I spent a couple of hours tearing down the right side of the motor tonight until it was at the same place as the left side.
I cleaned and masked the new head, then sprayed several coats of Eastwood’s high-temperature ceramic engine paint in gloss black.
Since we’ve eliminated every component of the valve train, the only other place the noise could be coming from is the bottom end of the engine. We know the top of the piston in cylinder #6 was heavily damaged by the nut, and it’s possible that it broke a ring or damaged the area around the wrist pin from the excessive forces of hitting TDC with a nut trapped in the cylinder’s squish area.
We called Ford Racing about this to get the part numbers for the damaged piston and ring set. They needed to have someone from another department look that up and told us they’d get back to us. Today, we got a shipping notice from Ford saying the parts will be here next week! No charge, apparently!
We need to pull the oil pan to remove the piston, and we can’t pull the oil pan with the chassis sitting on the car dolly, so we’re going to move the car over to the lift this weekend so that we can easily access the underside and drop the pan.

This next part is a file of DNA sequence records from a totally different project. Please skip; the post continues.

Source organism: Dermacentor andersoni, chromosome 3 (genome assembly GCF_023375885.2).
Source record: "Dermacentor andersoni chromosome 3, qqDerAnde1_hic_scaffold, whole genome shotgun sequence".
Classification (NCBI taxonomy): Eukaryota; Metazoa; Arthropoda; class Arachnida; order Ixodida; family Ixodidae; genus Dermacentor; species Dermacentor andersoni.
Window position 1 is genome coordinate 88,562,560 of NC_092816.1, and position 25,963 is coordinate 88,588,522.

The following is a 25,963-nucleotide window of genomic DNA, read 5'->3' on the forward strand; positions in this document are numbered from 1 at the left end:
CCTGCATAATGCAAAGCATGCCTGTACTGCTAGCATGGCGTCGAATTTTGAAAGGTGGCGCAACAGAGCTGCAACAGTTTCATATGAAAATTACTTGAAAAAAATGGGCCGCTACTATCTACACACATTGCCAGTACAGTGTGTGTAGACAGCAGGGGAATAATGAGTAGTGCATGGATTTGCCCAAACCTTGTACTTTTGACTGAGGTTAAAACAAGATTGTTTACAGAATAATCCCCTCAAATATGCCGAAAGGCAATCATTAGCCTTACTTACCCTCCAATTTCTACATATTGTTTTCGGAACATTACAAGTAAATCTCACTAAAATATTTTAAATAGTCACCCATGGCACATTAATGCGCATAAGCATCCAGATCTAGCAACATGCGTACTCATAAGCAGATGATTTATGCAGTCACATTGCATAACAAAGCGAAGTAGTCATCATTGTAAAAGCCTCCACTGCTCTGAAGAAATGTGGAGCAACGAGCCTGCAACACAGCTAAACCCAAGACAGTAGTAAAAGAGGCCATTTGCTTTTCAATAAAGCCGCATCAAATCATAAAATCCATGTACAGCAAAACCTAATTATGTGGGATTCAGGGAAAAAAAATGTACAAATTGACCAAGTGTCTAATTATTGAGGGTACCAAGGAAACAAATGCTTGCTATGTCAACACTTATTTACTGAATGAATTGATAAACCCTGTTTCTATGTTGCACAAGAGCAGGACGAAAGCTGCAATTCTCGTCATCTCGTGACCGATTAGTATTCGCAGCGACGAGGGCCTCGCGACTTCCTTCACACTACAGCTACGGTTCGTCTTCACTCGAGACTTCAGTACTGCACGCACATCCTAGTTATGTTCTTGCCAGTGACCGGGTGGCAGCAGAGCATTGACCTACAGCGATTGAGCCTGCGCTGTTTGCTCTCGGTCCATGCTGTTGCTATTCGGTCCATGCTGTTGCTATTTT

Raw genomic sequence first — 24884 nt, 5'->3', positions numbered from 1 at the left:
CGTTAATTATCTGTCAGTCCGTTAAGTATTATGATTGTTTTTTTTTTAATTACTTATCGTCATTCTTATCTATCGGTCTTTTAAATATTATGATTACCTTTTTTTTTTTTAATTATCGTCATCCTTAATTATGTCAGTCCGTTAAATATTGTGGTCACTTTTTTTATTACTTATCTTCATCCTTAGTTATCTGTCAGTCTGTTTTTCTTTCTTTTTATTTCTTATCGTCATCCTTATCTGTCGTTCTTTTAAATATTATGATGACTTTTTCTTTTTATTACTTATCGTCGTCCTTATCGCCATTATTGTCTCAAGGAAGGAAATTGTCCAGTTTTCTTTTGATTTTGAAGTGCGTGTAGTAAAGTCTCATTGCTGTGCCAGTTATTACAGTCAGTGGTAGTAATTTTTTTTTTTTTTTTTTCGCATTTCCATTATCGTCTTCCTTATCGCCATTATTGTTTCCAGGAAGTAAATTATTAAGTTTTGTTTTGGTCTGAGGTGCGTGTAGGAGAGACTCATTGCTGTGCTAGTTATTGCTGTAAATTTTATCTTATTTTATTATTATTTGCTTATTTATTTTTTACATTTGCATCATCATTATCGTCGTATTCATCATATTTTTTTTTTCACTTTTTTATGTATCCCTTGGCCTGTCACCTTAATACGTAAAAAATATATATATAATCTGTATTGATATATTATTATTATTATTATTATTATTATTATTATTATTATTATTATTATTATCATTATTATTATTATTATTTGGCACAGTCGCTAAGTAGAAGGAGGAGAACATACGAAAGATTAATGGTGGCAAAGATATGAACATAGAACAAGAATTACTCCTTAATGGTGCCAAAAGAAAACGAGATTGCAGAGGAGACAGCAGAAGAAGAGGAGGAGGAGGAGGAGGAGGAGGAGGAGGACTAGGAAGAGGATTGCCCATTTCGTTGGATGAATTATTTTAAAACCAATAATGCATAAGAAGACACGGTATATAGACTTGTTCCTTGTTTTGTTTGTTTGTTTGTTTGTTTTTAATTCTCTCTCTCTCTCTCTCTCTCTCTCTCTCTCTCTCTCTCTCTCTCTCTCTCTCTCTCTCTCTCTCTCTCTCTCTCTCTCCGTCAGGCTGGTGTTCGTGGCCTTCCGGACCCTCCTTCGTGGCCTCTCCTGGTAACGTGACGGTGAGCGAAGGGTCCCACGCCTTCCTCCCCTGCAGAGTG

I drained the coolant out of the block and pulled the intake manifold…
…then pulled the head. I had forgotten that this head was the one that was originally on the right side of the engine (and not the one that was more significantly damaged when the nut went through the engine). That makes me suspicious that the problem is not in the head. Given that we’ve eliminated everything in the valve train, there’s not much else that could be causing this problem.
Work on our home remodel has taken virtually all of my spare time, but my dad and I have continued to speculate about what could be causing this noise. One thing we wished we had done when Dino got the noise to disappear the first time was swap the lifters between the suspect valve and another one. We got together a couple of times and tried to eliminate the noise again, but were unsuccessful. Dino offered to stop by again, so we took him up on the offer. He adjusted the lifter preload again with the engine running and managed to eliminate the noise again. Not too surprisingly, it was on exactly the same valve; the #6 intake valve.
We pulled the rocker and carefully examined it and the corresponding push rod. Not seeing any issues, we adjusted the #6 piston to TDC and used a spring compressor to remove and examine the spring and valve. Not too surprisingly, everything looked great.
Dino’s pretty convinced now the problem must be in the head. It’s clear that the problem is localized to the valve train and we’ve eliminated everything but the valve and guide (or potentially a crack in the head itself. We have a new head on order, so I started pulling the engine apart.
I didn’t have a lot of time tonight, but I pulled the remaining rockers and push rods as well as the side pipe and exhaust manifold. I also pulled the air cleaner and distributor. Once I drain the coolant out of the block, I’ll pull the intake manifold and head.